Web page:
The primary mission of the Lunar Crater Observation and Sensing Satellite (LCROSS) was a search for lunar water; according to the mission website:
The Mission Objectives of the Lunar Crater Observation and Sensing Satellite (LCROSS) include confirming the presence or absence of water ice in a permanently shadowed crater at the Moon’s South Pole. The identification of water is very important to the future of human activities on the Moon. LCROSS will excavate the permanently dark floor of one of the Moon’s polar craters with two heavy impactors in 2009 to test the theory that ancient ice lies buried there. The impact will eject material from the crater’s surface to create a plume that specialized instruments will be able to analyze for the presence of water (ice and vapor), hydrocarbons and hydrated materials.
LCROSS was successfully launched on June 18 and consisted of two components: the Shepherding Spacecraft and the Centaur rocket. The Lunar Reconnaissance Orbiter (LRO) was launched at the same time, but with a different mission: while the whole purpose of LCROSS was to ultimately crash into the lunar surface on October 9, the LRO is engaged in a year-long mission of observation that included assisting the LCROSS in picking a target crater — Cabeus Crater — at the Moon’s south pole.
LCROSS reached the conclusion of its mission at 7:31 a.m. ET today; now scientists will analyze the data from the impact to learn more about the presence of water on the Moon. As theUSA Today reports,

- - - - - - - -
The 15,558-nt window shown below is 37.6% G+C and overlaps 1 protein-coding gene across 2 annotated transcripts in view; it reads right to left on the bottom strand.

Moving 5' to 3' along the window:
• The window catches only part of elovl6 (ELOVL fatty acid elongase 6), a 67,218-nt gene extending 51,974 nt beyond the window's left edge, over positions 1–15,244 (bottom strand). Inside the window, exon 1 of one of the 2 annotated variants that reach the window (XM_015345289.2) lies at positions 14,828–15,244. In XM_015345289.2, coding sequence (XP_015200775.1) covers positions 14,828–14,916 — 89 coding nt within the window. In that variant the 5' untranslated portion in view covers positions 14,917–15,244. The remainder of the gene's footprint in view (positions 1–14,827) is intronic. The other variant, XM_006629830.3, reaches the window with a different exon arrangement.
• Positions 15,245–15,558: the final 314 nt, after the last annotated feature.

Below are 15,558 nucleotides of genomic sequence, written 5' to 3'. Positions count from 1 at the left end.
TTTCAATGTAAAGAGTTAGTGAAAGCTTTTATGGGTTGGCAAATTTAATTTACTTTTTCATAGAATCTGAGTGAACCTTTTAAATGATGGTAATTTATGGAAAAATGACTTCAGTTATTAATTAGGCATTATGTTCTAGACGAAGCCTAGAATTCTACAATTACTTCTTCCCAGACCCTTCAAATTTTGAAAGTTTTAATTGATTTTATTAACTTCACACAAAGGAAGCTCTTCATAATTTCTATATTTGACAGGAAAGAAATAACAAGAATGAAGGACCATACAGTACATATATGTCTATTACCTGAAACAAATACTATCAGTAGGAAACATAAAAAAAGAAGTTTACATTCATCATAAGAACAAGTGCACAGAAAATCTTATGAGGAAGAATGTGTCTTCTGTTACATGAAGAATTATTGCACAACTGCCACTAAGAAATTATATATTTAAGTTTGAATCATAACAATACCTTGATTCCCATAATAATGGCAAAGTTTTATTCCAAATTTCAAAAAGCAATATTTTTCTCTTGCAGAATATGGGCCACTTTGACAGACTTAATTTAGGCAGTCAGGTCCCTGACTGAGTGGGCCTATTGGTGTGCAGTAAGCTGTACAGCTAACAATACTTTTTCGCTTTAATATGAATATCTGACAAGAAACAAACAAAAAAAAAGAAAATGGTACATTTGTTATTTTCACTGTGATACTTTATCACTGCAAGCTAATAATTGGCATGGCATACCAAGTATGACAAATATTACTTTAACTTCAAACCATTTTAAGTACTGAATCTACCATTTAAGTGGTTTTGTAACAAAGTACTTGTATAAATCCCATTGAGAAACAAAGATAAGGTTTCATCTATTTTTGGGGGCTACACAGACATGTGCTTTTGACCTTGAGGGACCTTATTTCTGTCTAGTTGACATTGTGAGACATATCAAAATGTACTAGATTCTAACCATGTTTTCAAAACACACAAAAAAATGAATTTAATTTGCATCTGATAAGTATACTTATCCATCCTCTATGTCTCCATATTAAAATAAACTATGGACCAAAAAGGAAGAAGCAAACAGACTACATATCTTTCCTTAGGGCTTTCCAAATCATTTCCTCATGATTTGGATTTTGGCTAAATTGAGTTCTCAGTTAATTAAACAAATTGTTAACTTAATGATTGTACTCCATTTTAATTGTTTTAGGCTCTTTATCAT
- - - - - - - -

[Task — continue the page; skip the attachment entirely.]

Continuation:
"I guess my summary is 'really cool'," said Pete Worden of NASA's Ames Research Center in Moffett Field, Calif., which ran the mission. "Today, we kicked up some moon dust and all indications are we are going to have some really interesting results."
Aimed at determining whether the moon contains ice deposits in its shadowed polar craters, the $79 million mission's booster landed at 7:31 a.m. ET, kicking up a moon dust plume.
The mission's "shepherd" spacecraft passed through the plume, observing its chemistry, and then hit the left wall of the crater at 7:35 a.m. ET., kicking up its own plume. Earth observatories and spacecraft observed both impacts.
While the mission was a success, in that the impact was successfully recorded so that the data may be studied, it was not the telegenic success story for which some news outlets, and NASA, had been hoping. According to National Geographic:
NASA's much anticipated LCROSS mission sent two spacecraft "bombing" into the moon early this morning. The craft successfully struck their target, a crater thought to harbor frozen water.
But the much-hyped moon show that had been expected to accompany the impact, however, turned out to be a flop—no billowing plumes of dust and ice visible through backyard telescopes or on NASA TV. The low-impact impact had one NASA expert musing that LCROSS may have struck a "dry hole."
For a generation raised on Hollywood pyrotechnics and computer-generated special effects, the "real thing" may not seem very impressive, visually-speaking, when it comes to an explosion on the Moon. But the science facts that will be revealed in the data are very exciting. Regardless of whether or not LCROSS struck a “dry hole,” the mission was a scientific success. The presence or absence of water on the Moon is of critical significance to any plan for future manned exploration of the lunar surface. If the LCROSS data reveal the presence of water, potential sources of ice will be of tremendous interest to the future of the manned space program, and would be a significant factor in any future plans for a lunar base.